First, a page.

Gilded Balloon, Edinburgh
August, 2000

Lynn Ferguson's second play (after 1995's award-winning Heart And Sole ) is a family drama told in monologues. Mother Ellen is preparing for the traditional family Guy Fawkes party, while daughter Jennifer hides on her return visit in her room with a bottle of red wine and a series of bilious opinions and father Douglas tries to sublimate his various concerns and guilts in a lecture on fireworks. The most significant absence is son Mickey, dead some years since.

The three actors Ferguson, and Hope Ross and Robert Paterson as her parents are deft in their characterisation and faultless in their delivery. The set of Stephen Powell's production subtly consists of a collection of domestic furniture, all badly charred... so we know, even without the opening flash-forward, that the evening is never likely to end in oohs and aahs at the pyrotechnics. Ferguson's central theme is embedded in the pun of the title: family relationships can be lethally inflammable.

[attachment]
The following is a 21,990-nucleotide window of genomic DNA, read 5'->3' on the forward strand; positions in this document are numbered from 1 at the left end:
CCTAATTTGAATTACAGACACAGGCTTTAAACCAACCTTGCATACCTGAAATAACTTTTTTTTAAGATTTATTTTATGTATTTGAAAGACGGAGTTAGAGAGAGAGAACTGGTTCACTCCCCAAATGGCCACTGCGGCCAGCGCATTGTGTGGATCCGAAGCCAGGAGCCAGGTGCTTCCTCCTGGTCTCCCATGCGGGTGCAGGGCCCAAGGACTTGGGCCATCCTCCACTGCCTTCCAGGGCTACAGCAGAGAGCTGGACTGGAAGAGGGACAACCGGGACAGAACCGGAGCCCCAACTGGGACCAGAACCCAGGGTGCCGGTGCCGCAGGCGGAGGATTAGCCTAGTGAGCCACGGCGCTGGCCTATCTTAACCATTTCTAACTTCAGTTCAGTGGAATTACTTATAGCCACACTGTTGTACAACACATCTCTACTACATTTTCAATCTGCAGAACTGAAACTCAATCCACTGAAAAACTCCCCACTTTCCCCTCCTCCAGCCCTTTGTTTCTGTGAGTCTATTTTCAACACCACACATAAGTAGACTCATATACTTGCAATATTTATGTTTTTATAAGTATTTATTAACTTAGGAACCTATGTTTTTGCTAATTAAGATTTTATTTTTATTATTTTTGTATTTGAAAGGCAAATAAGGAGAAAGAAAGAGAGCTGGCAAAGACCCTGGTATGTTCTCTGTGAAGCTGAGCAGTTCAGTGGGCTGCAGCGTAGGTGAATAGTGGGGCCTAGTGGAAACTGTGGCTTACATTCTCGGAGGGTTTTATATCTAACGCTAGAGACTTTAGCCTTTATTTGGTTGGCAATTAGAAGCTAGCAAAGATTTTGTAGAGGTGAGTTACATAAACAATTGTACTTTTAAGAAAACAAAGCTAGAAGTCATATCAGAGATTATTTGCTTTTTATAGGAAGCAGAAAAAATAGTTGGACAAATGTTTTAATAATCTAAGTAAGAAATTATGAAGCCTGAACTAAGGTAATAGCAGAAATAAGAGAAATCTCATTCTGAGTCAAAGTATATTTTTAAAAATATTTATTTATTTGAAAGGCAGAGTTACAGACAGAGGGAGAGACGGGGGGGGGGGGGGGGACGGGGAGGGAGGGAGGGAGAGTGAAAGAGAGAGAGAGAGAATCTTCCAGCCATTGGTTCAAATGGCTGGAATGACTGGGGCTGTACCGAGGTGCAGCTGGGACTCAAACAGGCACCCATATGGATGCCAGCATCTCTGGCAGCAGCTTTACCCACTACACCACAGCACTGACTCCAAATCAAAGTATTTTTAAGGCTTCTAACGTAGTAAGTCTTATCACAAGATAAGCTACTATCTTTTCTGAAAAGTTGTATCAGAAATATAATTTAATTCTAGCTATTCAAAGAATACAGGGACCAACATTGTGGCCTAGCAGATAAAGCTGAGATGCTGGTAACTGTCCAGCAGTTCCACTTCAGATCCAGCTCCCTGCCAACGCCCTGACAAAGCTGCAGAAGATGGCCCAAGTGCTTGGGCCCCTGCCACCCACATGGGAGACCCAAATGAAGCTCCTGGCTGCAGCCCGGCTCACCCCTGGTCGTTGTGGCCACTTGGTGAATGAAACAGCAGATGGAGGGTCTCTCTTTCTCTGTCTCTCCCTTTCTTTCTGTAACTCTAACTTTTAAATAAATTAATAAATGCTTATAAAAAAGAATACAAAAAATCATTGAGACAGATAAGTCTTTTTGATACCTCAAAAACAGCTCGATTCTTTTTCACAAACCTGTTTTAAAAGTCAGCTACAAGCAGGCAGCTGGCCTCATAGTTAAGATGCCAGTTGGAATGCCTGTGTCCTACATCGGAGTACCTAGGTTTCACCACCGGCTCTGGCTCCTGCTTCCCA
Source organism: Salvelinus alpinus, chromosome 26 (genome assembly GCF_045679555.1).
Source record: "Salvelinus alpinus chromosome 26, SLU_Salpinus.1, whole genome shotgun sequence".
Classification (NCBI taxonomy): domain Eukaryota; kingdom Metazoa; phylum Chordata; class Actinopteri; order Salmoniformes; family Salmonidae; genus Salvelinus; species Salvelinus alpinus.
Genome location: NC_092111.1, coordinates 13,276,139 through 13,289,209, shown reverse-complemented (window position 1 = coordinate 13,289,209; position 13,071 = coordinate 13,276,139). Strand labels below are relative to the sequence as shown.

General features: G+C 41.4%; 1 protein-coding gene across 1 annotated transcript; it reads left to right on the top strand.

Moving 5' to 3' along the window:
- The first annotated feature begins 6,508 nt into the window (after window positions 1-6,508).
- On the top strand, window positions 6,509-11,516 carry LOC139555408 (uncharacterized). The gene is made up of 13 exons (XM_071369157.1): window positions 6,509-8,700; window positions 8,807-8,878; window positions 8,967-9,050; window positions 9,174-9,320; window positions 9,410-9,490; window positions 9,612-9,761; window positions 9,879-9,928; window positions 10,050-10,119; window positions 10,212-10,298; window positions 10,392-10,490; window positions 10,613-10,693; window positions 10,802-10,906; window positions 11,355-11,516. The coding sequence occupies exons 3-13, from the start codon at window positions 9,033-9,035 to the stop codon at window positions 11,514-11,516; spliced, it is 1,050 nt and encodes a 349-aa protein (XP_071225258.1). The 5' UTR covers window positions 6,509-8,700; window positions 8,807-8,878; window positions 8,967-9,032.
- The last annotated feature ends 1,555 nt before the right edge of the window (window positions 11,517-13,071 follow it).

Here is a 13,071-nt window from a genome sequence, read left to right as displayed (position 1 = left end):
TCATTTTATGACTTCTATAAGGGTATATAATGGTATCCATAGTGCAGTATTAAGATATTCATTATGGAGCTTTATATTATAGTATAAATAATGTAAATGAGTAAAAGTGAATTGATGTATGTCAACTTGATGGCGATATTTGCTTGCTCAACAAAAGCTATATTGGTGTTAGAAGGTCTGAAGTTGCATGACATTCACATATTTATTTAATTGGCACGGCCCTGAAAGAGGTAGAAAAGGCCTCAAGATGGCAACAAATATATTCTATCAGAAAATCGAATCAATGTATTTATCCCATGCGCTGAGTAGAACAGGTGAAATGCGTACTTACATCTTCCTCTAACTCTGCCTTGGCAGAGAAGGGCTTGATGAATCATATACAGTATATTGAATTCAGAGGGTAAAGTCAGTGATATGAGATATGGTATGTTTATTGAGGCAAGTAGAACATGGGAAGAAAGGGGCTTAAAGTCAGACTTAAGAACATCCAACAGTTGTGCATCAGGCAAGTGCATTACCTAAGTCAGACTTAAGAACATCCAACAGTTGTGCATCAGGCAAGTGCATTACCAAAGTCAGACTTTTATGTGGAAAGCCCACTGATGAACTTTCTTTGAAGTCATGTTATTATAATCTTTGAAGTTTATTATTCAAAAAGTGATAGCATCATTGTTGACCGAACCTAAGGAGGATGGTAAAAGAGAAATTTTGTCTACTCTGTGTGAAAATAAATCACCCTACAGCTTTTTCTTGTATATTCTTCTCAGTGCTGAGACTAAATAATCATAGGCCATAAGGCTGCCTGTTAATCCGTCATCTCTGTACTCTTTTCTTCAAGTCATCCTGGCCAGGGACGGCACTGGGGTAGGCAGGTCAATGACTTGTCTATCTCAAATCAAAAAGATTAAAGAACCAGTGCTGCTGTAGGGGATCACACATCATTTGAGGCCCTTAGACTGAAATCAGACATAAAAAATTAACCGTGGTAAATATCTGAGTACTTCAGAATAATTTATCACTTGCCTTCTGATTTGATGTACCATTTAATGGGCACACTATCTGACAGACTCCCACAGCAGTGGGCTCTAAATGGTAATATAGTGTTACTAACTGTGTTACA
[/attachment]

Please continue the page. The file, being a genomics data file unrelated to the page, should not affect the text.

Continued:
Despite all the foregoing, a disappointing air of "so what?" hangs over the hour. Ferguson has created a sensitive snapshot of a family each trying to retreat into their own little world, but the play's conclusion (without giving the game away) is more a sudden coup than any kind of resolution; the play doesn't end, it just stops, rather definitively.

Written for the Financial Times Web site,

Copyright Ian Shuttleworth; all rights reserved.

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